Food prices are the highest they’ve ever been, and will get even higher, the United Nations’ Food and Agriculture Organization (FAO) reported earlier this year. The U.S. Department of Agriculture’s Economic Research Service released its 2011 Consumer Price Index analysis for projections on food prices this week: This year, food prices are expected to increase by 2% to 3%. Wenonah Hunter, Executive Director of Food & Water Watch, links the spike in food prices to the consolidation of our food supply as companies that produce such staples as dairy and beef have merged.
“This week’s release of the USDA 2011 Consumer Price Index analysis demonstrates that a more industrialized, consolidated food supply does not translate to lower grocery bills for consumers. I encourage the news media to look beyond the routine justifications of rising feed and fuel costs and take a critical look at the role consolidation of our food system plays in consumers’ rising food bills.
“Although all food prices are expected to increase in the coming year, inflation for beef, pork, eggs and dairy is anticipated to be sharpest. Not coincidentally, these are the same industries that have experienced the most consolidation over the past two decades and are controlled by the fewest number of large agribusinesses.
“While these largest companies claim that mergers and acquisitions allow for efficiencies of scale that create cost savings for consumers, the reality is consumers rarely see a decrease in what they pay for food. And, as the USDA’s latest CPI indicates, consumers are about to experience even higher prices that could increase inflation overall.”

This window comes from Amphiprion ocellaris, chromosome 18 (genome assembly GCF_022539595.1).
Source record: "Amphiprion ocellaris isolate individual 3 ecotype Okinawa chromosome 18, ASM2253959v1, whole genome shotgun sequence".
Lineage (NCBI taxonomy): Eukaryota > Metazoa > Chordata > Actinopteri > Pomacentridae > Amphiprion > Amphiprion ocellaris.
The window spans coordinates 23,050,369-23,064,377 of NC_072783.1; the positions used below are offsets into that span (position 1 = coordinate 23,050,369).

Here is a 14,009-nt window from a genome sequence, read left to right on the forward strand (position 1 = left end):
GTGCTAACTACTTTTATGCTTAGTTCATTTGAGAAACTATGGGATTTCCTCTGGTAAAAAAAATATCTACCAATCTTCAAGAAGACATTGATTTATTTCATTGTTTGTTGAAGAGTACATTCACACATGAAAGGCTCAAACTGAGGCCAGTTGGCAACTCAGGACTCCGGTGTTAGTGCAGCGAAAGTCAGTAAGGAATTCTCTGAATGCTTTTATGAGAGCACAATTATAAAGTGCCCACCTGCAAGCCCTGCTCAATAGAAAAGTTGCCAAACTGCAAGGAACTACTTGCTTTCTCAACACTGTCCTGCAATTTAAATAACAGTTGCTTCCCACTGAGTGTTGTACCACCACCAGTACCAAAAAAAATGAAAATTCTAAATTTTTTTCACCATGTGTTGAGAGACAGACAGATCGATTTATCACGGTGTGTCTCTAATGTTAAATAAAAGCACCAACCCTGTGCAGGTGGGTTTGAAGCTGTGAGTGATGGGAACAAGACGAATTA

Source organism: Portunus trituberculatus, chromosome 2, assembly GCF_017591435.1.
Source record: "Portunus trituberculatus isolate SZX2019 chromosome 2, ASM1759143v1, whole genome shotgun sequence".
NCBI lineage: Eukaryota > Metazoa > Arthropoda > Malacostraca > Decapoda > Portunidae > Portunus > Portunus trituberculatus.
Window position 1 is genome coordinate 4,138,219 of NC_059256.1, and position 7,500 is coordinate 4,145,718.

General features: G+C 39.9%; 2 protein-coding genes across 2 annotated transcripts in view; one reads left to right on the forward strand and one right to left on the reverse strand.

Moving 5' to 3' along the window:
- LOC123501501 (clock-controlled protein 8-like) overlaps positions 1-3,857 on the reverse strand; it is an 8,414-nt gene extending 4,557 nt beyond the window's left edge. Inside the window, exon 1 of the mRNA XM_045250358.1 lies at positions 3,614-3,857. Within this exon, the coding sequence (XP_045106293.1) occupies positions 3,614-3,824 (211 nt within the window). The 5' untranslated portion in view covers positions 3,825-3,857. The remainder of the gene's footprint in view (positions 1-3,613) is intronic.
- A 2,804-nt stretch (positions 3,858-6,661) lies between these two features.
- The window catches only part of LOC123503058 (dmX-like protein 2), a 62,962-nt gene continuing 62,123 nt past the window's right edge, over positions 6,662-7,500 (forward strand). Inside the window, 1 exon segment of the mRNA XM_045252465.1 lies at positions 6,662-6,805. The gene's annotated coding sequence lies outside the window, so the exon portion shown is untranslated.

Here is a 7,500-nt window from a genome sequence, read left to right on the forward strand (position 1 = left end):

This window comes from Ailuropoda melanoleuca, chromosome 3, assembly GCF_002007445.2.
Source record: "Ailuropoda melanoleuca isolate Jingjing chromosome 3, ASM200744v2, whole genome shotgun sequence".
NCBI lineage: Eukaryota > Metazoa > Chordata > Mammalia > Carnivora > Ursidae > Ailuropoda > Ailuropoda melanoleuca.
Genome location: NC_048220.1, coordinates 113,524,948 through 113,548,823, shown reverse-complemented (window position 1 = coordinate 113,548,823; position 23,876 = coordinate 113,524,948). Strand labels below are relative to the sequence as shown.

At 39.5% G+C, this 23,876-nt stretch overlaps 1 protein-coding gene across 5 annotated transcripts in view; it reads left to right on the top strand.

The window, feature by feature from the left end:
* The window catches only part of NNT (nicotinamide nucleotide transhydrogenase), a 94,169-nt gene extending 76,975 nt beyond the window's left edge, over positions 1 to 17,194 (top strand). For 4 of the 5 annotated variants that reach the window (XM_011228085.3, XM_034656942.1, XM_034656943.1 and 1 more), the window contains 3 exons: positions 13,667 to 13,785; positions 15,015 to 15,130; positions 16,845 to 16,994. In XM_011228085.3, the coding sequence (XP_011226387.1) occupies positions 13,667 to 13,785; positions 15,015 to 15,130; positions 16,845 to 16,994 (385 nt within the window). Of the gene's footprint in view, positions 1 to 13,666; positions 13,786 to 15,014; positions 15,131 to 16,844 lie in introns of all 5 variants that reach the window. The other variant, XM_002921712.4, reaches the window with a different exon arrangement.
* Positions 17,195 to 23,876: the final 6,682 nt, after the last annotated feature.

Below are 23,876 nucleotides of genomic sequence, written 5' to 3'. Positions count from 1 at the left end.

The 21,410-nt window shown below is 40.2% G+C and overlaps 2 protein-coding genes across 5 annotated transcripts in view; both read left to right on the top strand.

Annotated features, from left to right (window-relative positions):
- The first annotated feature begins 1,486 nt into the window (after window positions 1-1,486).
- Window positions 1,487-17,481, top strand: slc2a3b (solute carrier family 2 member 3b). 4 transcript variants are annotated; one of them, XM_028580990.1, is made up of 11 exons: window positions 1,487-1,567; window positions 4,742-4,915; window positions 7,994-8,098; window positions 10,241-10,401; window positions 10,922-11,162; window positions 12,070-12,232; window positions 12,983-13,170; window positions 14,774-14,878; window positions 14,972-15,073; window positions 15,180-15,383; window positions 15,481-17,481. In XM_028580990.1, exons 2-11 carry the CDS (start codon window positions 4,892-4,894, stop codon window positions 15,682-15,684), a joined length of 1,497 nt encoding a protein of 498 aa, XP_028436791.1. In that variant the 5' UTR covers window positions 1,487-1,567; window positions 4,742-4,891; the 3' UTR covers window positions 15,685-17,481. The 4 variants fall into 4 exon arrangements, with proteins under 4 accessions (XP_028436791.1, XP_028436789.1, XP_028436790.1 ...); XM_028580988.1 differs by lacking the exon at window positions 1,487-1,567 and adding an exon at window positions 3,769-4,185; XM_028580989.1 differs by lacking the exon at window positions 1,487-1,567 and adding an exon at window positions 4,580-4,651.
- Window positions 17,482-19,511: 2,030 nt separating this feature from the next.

In other words, any ‘savings’ created by large-scale agribusiness are not being passed on to us consumers. The swallowing up of smaller food providers is making our lunch (and breakfast and dinner) a lot more costly.
Beef prices were already up by 6.1% in December compared with a year earlier, today’s LA Times notes. Earlier this week, McDonalds announced that it is considering raising the price of some of its menu items, to offset the rising cost of beef:
Company representatives have reportedly said that the average price the fast-food chain pays for its most-used ingredients — such as chicken, wheat and cheese — could increase as much as 2.5% in 2011. And other leading packaged-food companies, including Kraft Foods Inc. and Sara Lee Corp., have warned consumers that higher prices are coming this year.
The price of a bagel went up at one of our local haunts last fall. My son is a teenager who won’t stop growing and every time I go to the grocery store (practically every day, lately), I wince when I see the total on the cash register—looks like we’re all going to saying ‘ouch’ at the grocery store and elsewhere very soon.
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Food Prices Spike Worldwide: And They’re Going Higher
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